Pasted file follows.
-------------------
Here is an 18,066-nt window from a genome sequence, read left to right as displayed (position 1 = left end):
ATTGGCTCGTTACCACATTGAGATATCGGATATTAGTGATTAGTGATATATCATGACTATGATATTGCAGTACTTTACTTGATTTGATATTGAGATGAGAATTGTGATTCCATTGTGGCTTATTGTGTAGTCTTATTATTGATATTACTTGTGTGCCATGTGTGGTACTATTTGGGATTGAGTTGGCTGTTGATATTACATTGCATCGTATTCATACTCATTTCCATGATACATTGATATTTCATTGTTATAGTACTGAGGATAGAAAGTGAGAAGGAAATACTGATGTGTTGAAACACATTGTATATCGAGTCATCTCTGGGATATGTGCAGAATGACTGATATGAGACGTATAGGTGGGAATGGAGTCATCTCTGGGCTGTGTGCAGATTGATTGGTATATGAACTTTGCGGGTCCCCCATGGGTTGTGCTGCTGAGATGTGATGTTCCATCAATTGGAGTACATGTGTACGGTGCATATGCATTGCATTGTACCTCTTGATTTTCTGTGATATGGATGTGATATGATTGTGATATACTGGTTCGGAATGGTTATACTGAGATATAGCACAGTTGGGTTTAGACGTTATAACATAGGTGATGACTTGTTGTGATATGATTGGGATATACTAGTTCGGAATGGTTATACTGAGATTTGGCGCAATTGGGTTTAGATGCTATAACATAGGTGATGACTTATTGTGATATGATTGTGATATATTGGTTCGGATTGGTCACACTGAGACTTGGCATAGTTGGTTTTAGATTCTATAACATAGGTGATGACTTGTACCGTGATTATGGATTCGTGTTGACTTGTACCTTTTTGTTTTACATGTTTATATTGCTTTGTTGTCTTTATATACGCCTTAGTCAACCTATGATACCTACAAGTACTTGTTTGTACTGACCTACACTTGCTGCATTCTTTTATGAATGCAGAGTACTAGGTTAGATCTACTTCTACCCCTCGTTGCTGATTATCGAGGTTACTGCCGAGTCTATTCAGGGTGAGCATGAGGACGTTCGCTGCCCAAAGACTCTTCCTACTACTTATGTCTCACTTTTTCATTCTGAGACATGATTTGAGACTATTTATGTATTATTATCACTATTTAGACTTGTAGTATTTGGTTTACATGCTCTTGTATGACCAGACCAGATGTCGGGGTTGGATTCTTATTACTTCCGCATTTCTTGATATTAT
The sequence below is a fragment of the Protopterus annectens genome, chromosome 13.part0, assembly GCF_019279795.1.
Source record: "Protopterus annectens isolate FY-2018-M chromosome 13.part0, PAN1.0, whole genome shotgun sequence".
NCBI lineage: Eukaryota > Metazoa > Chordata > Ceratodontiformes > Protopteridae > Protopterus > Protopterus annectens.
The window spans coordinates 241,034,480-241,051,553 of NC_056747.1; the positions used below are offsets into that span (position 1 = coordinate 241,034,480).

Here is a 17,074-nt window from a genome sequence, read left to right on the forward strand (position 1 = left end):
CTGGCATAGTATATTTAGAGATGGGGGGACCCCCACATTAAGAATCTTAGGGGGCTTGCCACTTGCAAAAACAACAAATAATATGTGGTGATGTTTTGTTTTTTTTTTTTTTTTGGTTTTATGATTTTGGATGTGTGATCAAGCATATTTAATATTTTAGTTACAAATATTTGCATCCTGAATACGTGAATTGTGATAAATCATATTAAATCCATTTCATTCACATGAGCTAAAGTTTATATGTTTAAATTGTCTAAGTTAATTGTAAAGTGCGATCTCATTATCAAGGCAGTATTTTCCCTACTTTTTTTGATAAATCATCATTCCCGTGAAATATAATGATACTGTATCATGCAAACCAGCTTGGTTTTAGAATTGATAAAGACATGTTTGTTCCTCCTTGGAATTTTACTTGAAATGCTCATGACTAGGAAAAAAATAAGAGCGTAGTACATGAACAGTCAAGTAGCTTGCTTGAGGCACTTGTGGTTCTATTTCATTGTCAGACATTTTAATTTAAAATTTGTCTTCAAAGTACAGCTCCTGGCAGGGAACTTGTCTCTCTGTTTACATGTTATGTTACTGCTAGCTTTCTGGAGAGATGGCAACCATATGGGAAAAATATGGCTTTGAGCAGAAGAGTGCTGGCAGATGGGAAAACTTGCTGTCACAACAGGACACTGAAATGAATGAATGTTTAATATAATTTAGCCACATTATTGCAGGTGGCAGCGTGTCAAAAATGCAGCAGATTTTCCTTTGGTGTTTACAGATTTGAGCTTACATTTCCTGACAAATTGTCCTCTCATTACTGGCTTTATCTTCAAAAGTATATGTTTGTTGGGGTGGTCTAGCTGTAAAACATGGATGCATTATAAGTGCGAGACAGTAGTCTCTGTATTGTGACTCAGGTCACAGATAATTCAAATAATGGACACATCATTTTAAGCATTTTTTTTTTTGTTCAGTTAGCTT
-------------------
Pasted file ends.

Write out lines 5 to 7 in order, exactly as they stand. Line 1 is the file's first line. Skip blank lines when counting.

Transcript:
NCBI lineage: Eukaryota > Metazoa > Chordata > Ceratodontiformes > Protopteridae > Protopterus > Protopterus annectens.
The window spans coordinates 241,034,480-241,051,553 of NC_056747.1; the positions used below are offsets into that span (position 1 = coordinate 241,034,480).

Here is a 17,074-nt window from a genome sequence, read left to right on the forward strand (position 1 = left end):